Do We Know the 23 (and the 11)?
One of the criticisms of the USWNT under Ellis has been that she is overly reliant on what she describes as a “consistent core group” of (entrenched, aging) players. And while Ellis has talked about the depth of the U.S. player pool and bringing young players into the squad, it was striking that during World Cup Qualifiers, one of those young players, Julie Johnston (pictured at top), received no playing time at all.
The U.S. are holding a training camp in January, which Ellis told reporters would be combined with a camp for players who had strong seasons in the NWSL this year and standouts on the U-23 national team.
One wonders whether this will actually result in a broader set of players having a shot at the final squad of 23, or whether the squad was basically set even before Qualifiers began.
It will also be interesting to see during the World Cup itself how much Ellis rotates her squad. Several of Ellis’s preferred outfield starters (Christie Rampone, Carli Lloyd, Abby Wambach) are well over 30.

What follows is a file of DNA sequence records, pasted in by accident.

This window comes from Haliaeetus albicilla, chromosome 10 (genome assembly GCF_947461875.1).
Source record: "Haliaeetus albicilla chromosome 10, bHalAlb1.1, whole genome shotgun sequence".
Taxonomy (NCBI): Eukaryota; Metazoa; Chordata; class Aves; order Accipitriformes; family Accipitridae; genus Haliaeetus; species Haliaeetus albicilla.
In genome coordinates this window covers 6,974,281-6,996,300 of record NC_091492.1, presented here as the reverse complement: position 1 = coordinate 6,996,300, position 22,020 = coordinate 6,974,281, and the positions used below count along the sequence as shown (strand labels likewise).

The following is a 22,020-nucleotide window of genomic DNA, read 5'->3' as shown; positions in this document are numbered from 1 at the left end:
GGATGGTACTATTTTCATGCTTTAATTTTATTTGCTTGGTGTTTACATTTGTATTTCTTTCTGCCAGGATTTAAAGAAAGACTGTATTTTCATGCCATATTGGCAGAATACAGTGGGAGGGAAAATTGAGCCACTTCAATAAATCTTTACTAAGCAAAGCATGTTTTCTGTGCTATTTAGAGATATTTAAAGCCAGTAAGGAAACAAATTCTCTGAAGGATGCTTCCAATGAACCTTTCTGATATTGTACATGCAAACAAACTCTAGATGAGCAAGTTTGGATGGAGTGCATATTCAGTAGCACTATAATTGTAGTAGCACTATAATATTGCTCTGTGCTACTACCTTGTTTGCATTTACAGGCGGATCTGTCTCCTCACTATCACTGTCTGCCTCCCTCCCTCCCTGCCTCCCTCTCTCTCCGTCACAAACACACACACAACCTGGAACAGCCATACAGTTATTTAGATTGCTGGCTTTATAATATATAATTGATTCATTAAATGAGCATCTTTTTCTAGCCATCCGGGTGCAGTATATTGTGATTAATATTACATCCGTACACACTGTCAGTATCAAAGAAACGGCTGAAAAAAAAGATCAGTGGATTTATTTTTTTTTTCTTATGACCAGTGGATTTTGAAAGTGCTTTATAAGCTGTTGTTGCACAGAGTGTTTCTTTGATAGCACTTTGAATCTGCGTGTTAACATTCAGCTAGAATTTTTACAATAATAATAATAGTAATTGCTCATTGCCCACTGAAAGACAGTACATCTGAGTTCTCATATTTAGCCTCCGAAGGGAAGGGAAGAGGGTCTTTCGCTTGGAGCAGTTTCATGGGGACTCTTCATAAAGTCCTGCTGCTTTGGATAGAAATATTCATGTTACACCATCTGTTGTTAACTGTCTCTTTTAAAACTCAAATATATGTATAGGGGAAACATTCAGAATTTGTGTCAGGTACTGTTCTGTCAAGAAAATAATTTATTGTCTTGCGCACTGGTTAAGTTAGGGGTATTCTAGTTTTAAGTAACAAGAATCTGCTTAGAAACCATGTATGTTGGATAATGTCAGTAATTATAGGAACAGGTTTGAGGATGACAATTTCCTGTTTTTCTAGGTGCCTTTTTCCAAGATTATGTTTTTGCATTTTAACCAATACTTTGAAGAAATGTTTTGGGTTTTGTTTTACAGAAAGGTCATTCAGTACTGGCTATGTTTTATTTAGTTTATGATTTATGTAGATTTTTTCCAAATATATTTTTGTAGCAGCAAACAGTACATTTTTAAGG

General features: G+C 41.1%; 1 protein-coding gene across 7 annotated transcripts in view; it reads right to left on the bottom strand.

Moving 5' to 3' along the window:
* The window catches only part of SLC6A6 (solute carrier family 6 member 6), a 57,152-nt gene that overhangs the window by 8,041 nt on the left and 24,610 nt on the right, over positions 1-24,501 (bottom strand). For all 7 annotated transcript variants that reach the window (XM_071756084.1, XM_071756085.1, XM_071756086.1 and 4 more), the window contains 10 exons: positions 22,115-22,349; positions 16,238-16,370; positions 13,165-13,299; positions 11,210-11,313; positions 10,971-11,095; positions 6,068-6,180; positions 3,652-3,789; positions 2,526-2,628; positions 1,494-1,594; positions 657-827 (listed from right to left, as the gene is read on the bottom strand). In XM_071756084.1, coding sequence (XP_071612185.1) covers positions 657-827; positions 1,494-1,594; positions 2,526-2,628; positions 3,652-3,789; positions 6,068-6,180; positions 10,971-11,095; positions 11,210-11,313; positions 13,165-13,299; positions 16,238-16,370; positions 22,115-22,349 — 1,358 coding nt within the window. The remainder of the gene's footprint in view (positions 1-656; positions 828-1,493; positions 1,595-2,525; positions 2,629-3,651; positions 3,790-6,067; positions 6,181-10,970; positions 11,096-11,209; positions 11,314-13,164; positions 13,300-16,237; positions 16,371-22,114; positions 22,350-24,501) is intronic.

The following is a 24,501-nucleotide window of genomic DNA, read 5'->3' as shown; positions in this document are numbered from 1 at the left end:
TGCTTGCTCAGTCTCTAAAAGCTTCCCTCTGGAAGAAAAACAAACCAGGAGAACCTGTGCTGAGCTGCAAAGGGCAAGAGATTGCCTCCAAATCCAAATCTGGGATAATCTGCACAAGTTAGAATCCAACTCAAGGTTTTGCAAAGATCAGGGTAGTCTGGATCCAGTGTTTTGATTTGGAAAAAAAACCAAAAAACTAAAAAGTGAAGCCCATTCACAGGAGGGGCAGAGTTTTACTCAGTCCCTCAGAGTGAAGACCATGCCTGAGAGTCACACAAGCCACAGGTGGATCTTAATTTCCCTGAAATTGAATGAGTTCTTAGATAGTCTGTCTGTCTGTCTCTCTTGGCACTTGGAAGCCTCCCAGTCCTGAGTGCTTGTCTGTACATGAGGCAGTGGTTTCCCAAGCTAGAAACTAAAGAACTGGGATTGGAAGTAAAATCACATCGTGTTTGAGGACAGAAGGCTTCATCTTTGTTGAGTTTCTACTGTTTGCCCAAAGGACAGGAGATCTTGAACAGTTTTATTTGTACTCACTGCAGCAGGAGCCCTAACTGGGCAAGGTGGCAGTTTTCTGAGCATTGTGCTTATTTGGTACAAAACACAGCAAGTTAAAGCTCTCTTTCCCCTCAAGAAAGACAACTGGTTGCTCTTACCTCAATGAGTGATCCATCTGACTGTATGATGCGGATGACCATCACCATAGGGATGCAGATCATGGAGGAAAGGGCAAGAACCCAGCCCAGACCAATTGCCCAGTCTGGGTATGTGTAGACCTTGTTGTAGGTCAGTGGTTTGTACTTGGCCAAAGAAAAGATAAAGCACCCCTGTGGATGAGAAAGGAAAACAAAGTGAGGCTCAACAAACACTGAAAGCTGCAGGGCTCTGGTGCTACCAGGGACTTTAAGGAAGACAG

Some rotation will obviously be required by the physical challenges posed by facing three quality opponents in quick succession on turf. But how much? In other recent international tournaments — the U-20 Women’s World Cup this past summer, for example — U.S. women’s national teams have not used their full squads. Will things be different in Canada?
Would FIFA Treat the Men’s World Cup This Way?
FIFA waited until the day of the draw to disclose that its description of how the seeded teams would be allocated to groups was a sham — that FIFA would be assigning the teams to groups before the draw ever took place.
Doing it this way maximized the chances of FIFA obtaining its preferred matches between top opposition in the knockout rounds, such as a likely France-Germany quarterfinal meeting. Technically, this was not against FIFA’s published rules for the World Cup — which blandly state at page 31 that the groups shall be set by “seeding and drawing lots whilst taking sporting and geographic factors into consideration, as far as possible.”
But this is not how these tournaments are supposed to work. As for whether FIFA would use this approach for the draw of a Men’s World Cup? Well, of course not.